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Barrie Cooke (1931-2014)

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For me Barrie Cooke stands for the excellent taste Rudi Fuchs has in art and the beautiful designed catalogue Gracia Lebbink made for the Cooke exhibition in the Gemeentemuseum Den Haag in 1992. I can not remember if Cooke was present at the opening, but i still remember the first impression his paintings made on me when i first saw them in the exhibition rooms in the Gemeentemuseun. These paintings were personal and overwhelming and reminded me of the ones Francis Bacon made.

left Cooke and right Bacon

At that time Fuchs had become very interested in Irish art and presented Cooke shortly after he had had an exhibition with works by Jack B. Yeats

An artists’ artist, he won enormous respect from his peers over several generations for his utter commitment and the integrity of his vision. He was a passionate fisherman and the natural world was always at the heart of his work. His figure paintings and portraits are also exceptional.

His paintings are cherished for their dynamic, immediate, visceral connection with their subject matter. Early training at Skowhegan in the US and at Oskar Kokoschka’s School of Vision in Salzburg helped to shape the urgent vitality of his pictorial approach – a vitality reflected in the artist’s personality.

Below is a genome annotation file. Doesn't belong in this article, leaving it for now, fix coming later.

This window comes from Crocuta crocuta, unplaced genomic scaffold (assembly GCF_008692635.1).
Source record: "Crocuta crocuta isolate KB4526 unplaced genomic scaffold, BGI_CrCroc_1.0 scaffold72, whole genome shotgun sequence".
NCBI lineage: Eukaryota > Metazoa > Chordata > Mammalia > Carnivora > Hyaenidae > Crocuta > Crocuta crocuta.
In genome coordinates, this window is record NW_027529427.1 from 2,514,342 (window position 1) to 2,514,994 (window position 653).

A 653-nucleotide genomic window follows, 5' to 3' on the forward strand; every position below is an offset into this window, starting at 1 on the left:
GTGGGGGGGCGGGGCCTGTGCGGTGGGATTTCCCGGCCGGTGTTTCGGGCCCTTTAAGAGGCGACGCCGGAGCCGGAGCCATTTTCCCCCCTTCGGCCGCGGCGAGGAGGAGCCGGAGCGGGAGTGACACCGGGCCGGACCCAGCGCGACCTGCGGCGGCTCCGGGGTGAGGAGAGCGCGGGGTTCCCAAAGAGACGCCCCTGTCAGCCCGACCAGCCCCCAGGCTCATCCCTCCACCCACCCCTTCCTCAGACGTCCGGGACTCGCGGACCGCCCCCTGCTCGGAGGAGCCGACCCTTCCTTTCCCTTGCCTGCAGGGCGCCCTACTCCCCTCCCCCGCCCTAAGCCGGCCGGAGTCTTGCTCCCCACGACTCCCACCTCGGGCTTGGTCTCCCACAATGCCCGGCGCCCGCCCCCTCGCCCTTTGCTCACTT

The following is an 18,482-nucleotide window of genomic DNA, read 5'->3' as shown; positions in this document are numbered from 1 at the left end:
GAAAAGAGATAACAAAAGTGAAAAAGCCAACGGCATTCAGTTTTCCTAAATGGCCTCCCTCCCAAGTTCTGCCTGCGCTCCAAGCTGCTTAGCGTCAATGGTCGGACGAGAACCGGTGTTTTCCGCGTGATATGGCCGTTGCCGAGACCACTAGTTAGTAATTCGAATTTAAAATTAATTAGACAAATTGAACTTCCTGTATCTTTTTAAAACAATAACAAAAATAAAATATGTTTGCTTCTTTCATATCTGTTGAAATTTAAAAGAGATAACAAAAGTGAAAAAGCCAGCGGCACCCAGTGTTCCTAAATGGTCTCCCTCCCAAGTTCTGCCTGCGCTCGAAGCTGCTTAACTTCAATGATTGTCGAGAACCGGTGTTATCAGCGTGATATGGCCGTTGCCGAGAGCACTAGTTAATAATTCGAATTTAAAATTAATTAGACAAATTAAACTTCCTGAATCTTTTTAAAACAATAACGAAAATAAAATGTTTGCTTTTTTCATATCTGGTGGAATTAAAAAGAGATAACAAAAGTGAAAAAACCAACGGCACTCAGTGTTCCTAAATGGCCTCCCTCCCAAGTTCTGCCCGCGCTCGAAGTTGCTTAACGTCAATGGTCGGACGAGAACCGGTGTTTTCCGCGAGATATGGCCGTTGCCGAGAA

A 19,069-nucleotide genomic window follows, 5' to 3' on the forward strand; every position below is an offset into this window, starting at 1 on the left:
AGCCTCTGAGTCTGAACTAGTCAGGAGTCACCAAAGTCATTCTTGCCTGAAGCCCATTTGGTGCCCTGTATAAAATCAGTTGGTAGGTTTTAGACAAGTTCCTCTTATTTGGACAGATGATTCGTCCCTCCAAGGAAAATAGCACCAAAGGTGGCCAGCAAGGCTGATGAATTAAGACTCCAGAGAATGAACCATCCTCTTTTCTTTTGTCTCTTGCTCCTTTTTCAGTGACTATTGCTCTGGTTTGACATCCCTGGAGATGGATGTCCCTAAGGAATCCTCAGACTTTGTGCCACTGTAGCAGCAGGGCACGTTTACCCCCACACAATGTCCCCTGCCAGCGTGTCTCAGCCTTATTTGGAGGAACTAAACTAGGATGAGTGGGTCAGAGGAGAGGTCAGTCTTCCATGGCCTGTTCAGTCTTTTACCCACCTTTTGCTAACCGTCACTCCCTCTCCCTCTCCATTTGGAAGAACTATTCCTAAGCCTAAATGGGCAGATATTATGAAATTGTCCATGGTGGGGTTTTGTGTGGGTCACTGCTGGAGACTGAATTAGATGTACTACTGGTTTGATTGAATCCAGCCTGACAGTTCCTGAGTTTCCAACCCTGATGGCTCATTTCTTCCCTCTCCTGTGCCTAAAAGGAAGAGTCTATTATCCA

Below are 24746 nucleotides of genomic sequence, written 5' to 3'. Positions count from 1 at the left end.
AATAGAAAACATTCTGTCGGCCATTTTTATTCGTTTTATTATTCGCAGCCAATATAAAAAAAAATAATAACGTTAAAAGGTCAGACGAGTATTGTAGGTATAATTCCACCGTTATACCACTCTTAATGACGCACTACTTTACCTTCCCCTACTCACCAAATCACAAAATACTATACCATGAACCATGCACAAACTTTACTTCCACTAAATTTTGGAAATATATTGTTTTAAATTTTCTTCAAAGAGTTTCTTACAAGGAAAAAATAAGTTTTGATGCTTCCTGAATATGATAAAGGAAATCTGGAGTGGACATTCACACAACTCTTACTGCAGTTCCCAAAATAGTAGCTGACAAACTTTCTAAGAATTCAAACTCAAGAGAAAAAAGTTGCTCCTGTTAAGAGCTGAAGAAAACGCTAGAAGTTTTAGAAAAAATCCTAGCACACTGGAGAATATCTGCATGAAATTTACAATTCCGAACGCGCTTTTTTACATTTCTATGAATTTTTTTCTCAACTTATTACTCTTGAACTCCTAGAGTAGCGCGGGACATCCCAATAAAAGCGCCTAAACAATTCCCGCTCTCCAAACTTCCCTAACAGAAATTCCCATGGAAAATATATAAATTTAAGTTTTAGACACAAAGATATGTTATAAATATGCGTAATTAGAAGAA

Having grown up in Bermuda and studied in the US, he went to England in 1954 to revisit his roots but found little to engage him. So he took a ferry to Ireland and, he said, felt at home even as he walked down the gangplank.

Irish life
He settled in rural Co Clare where he and his first wife, Harriet Cooke, lived in some poverty. Later he moved to Thomastown, Co Kilkenny, with ceramic artist Sonja Landweer, who introduced him to Rudolf Steiner’s ideas on natural processes. His next move was to a remote house overlooking Lough Arrow in Co Sligo.

The Barrie Cooke Gemeentemuseum catalogue designed by Gracia Lebbink is available at www.ftn-books.com

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